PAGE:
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Response to fitman (Reply #17)

Wed Oct 9, 2013, 12:49 PM

18. Fair enough.

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Response to fitman (Reply #1)

Wed Oct 9, 2013, 10:07 PM

57. I agree.

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Response to fitman (Reply #1)

Thu Oct 10, 2013, 06:59 PM

77. Yes, Jesus of Nazareth.

I believe what ancient textual and biblical scholar Bart Ehrman says on the issue. He is an agnostic that has written extensively on the subject.

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Response to cleanhippie (Original post)

Wed Oct 9, 2013, 11:29 AM

2. Jesus likely didn't exist... but this is total bullshit.

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Response to Schema Thing (Reply #2)

Wed Oct 9, 2013, 11:35 AM

6. What is total bullshit?

I'm skeptical too, but how can one all BS before even knowing what the evidence is?

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Response to cleanhippie (Original post)

Wed Oct 9, 2013, 11:30 AM

3. Even if they expose the hoax, it will affect belief very little.

 

People want to hang on.

--imm

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Response to cleanhippie (Original post)

Wed Oct 9, 2013, 11:34 AM

4. He "asserts that Christianity" began as "a kind of propaganda ... to pacify" the Roman subjects

 

"Jewish sects in Palestine at the time, who were waiting for a prophesied warrior Messiah, were a constant source of violent insurrection during the first century," he explains. "When the Romans had exhausted conventional means of quashing rebellion, they switched to psychological warfare. They surmised that the way to stop the spread of zealous Jewish missionary activity was to create a competing belief system. That's when the 'peaceful' Messiah story was invented. Instead of inspiring warfare, this Messiah urged turn-the-other-cheek pacifism and encouraged Jews to 'give onto Caesar' and pay their taxes to Rome."

"Was Jesus based on a real person from history? "The short answer is no," Atwill insists, "in fact he may be the only fictional character in literature whose entire life story can be traced to other sources. Once those sources are all laid bare, there's simply nothing left."


His book "Caesar's Messiah" is worth reading.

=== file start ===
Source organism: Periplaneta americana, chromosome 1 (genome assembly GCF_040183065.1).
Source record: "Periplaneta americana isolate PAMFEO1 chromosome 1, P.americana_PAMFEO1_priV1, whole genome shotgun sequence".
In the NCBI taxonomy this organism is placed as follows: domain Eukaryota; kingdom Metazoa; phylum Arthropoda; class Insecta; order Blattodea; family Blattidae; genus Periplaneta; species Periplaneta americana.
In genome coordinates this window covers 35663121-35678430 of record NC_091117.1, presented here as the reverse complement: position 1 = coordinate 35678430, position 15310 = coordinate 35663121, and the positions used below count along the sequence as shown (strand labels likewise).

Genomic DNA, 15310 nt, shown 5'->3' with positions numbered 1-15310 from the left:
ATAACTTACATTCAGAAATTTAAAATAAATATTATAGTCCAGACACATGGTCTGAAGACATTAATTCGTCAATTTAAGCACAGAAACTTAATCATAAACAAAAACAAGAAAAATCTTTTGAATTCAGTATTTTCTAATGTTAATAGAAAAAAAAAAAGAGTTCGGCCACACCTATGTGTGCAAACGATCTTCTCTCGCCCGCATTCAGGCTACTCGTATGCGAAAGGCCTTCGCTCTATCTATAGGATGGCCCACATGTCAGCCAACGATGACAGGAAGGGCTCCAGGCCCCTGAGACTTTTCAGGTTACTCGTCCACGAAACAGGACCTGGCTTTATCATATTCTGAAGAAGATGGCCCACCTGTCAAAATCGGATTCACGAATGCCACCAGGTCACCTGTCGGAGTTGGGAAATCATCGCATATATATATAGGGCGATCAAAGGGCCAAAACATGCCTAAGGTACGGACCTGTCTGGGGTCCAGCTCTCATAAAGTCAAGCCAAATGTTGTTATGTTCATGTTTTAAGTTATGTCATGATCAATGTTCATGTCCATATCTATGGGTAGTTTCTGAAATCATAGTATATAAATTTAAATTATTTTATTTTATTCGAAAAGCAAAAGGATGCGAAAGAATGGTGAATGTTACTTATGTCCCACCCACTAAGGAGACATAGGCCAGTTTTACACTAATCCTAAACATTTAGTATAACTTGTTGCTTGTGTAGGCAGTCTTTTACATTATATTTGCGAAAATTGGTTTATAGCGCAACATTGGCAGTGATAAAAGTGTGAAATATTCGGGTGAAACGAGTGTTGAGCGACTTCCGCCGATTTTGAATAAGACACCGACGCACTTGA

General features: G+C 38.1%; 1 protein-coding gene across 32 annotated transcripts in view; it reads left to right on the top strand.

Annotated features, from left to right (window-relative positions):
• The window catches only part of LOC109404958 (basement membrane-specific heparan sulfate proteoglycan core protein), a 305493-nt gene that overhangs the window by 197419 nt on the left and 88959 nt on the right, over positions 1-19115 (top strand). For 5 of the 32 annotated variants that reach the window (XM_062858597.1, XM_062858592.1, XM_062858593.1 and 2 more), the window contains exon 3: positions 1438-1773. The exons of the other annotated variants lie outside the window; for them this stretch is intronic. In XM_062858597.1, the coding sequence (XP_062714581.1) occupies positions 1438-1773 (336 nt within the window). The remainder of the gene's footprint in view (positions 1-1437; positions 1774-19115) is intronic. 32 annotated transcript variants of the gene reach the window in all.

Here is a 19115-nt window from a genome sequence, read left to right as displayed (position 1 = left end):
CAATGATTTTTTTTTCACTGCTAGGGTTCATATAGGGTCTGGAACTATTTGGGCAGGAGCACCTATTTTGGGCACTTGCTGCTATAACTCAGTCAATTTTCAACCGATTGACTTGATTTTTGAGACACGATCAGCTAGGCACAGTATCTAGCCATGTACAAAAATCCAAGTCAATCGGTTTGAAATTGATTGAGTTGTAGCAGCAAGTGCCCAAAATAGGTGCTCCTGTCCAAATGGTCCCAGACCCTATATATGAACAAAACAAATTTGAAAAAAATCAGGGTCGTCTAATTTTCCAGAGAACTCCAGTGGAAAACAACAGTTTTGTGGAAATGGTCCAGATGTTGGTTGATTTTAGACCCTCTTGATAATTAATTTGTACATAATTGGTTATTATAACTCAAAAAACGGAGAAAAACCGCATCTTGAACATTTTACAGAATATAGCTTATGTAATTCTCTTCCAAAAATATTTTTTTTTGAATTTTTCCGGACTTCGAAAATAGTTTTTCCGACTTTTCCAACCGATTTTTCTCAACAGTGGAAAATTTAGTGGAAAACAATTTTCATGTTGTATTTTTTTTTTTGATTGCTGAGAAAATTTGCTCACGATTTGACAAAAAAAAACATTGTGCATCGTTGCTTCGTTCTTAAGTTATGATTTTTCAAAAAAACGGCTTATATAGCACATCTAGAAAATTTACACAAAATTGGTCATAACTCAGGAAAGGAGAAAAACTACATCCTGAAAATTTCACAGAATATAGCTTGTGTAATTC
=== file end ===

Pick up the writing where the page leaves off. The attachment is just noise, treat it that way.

In more modern times, the technique of using an invented Messiah helped to pacify the Africans who were enslaved and brought to the American South and other countries. The technique also helped pacify other parts of the world.

In this country, it also helped pacify women, children, and the simple minded. The propaganda is still doing so.

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Response to AnotherMcIntosh (Reply #4)

Wed Oct 9, 2013, 11:50 AM

9. Well done.

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Response to cleanhippie (Original post)

Wed Oct 9, 2013, 11:43 AM

8. Interesting, indeed…

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Response to cleanhippie (Original post)

Wed Oct 9, 2013, 11:50 AM

10. Having read the article, I thnk the title is a bit hyperbolic.

The article says, "Many of the parallels are conceptual or poetic, so they aren't all immediately obvious. After all, the authors did not want the average believer to see what they were doing, but they did want the alert reader to see it. An educated Roman in the ruling class would probably have recognised the literary game being played."

So what Atwill has done is say, if you interpret the works in this way, like a highly educated Roman in the first century, you will see it was just a ruse, a con, propaganda.

Well, biblical scholars, street preachers, and "Jesus freaks out in the streets handing tickets out for god" have been reading and interpreting ambiguous statements for a very long time. I will read his books, but from the PR release it appears that he is just teaching an alternate way to interpret the a body of literature handed down from about 1500 to 2000 years.

Finally, it is conceivable that an imperial state that created and managed a religion that deified their emperors as Gods would have created another false religion to keep the peasants happy. At the same time that the Christian Pot came to boil, Cults of Attis, Cybele, Mysteries of Isis, Trophonius, Dionysian Mysteries, Eleusinian Mysteries, and Mithraic Mysteries (to name just a few) abounded in the empire. Many of these cults appealed to a narrow demograph9c. Mithraic was a cult of the legions, Christianity of the poor, and the others each had their own followers.

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Response to cleanhippie (Original post)

Wed Oct 9, 2013, 12:24 PM

12. So The Jesus burning on the cross was a kind of false flag operation?

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Response to mindwalker_i (Reply #12)